Inaugurating a New American Prospect Feature

AP Photo/Mark Lennihan

A homeless man sleeps outside of a Wall Street subway station, Friday, October 7, 2016, in New York. 

This week, the Prospect launches a new regular feature: Trickle Downers. Our aim is to expose the ongoing folly of the lie that that tax cuts for the rich, deregulation for the powerful, and wage suppression for everyone else are the polices that best create growth in capitalist economies.

Trickle down originally described tax policy, but as a general rationalization of policies that reward the rich, it also describes wages, deregulation, privatization, crony enrichment, and the rest of the right-wing fantasyland. Trickle down is merely the modern version of the oldest game in human affairs—elites enriching themselves and protecting existing status relationships. In the old days we had “divine right.” Today it’s trickle-down economics.

Keep in mind that it’s very hard for a small elite to sell the broad public on the proposition, “We’re rich, you’re poor, and we’d like to keep it that way.” The rich have learned through trial and error that claims like “tax cuts create growth” or “raising wages kills jobs” or “regulation will destroy industry” are infinitely more effective. Trickle down is best understood as a con job or an intimidation tactic, and the language of trickle downers always takes the same forms. What’s good for me is good for you, or conversely, what’s good for you is actually bad for you. “Tax cuts for the rich create growth!” Or, “increasing the minimum wage kills jobs.” Sound familiar?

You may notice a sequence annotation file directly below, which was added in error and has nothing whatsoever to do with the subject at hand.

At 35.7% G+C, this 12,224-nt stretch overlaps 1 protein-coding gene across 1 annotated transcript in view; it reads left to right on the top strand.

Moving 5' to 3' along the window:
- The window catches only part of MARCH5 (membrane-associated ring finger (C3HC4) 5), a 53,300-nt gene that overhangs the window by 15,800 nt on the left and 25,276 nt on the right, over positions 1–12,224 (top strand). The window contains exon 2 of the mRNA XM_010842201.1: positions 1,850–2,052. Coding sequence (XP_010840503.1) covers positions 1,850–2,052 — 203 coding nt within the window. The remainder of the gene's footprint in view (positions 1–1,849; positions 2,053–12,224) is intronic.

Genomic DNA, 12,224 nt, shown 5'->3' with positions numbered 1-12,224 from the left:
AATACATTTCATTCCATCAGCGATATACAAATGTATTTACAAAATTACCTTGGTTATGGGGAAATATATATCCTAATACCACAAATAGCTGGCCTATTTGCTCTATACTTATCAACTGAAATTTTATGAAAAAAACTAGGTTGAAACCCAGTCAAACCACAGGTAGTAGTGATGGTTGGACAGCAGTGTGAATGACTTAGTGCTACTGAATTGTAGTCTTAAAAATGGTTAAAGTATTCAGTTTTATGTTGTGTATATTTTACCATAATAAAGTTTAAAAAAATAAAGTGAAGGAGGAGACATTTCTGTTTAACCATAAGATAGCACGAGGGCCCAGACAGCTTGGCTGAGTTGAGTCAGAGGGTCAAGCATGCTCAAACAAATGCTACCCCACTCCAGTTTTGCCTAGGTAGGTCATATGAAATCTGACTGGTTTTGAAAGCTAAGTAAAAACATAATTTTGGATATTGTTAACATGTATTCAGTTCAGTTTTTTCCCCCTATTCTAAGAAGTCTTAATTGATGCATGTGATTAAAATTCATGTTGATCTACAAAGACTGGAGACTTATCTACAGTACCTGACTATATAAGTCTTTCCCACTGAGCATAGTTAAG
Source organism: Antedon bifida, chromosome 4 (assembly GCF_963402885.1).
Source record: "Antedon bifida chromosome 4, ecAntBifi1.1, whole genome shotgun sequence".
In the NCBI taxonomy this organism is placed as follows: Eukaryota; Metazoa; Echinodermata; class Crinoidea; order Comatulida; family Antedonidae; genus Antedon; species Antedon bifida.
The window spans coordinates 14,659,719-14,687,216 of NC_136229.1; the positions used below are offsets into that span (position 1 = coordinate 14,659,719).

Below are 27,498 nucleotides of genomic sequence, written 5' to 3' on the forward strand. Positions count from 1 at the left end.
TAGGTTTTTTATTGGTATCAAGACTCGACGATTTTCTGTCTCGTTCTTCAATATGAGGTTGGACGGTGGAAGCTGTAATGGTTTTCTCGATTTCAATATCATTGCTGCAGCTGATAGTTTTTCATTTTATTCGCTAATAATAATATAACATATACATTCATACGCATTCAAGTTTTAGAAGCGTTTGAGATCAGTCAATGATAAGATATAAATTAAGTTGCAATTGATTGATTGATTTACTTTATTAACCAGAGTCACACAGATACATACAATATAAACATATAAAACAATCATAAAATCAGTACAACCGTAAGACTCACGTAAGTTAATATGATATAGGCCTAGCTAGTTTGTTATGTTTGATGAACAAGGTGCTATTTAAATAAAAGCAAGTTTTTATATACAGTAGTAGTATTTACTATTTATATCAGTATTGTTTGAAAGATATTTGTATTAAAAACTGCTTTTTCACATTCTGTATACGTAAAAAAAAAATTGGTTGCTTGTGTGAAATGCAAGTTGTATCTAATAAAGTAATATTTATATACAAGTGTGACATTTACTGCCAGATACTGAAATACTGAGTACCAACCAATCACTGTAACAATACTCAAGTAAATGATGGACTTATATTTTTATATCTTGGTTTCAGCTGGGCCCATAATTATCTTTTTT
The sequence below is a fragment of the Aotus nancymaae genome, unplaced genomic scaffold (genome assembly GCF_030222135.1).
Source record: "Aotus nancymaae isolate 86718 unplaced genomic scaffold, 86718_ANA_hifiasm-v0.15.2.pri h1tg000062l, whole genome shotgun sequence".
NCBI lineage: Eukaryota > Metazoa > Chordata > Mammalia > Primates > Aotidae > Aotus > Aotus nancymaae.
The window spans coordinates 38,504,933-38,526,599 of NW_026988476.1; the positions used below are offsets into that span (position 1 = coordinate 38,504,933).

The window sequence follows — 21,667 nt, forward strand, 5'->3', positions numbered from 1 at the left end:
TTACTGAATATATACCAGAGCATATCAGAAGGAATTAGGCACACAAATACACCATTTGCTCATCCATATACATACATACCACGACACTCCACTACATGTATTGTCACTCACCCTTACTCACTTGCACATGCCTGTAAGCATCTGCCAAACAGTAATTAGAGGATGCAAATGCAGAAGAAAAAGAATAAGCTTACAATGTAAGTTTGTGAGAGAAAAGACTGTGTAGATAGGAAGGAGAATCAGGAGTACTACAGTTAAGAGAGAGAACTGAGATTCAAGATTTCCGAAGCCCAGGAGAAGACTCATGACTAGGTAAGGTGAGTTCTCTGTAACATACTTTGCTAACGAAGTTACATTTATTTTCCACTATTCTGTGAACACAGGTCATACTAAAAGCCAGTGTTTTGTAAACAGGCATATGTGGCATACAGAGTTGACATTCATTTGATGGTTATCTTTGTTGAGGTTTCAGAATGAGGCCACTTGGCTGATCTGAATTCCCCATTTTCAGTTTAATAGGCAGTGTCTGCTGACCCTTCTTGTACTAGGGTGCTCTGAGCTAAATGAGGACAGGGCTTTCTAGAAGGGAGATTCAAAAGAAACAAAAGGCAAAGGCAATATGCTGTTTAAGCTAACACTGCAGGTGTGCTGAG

What’s wrong with this theory? Well, it’s wrong. Empirically. Economically. Historically. Morally. Disproved by reams of data and any serious survey of economic history. The American economy has grown fastest when taxes were steeply progressive; workers, through their unions, were able to claim a decent share of the income their work produced; the power of finance was kept in its box; and there was adequate public investment. That describes America during the three decades following World War II—the “great” period to which Donald Trump would have us return.

It’s important to acknowledge why that is. It’s because that is how capitalism actually works. The fundamental dynamic in market economies is the feedback loop between consumers and businesses. When workers earn more, businesses make more and then hire more. And the investments made possible by progressive taxation fuel and enable that dynamic. A thriving middle class isn’t the consequence of growth. A thriving middle class causes growth in modern market economies.

Trump and his fellow Republicans insist, however, that the way to rebuild that greatness is through trickle-down economics: Showering the rich with massive tax cuts. Deregulating powerful corporations and industries. Repressing wages by opposing higher labor standards and the mechanisms of worker power.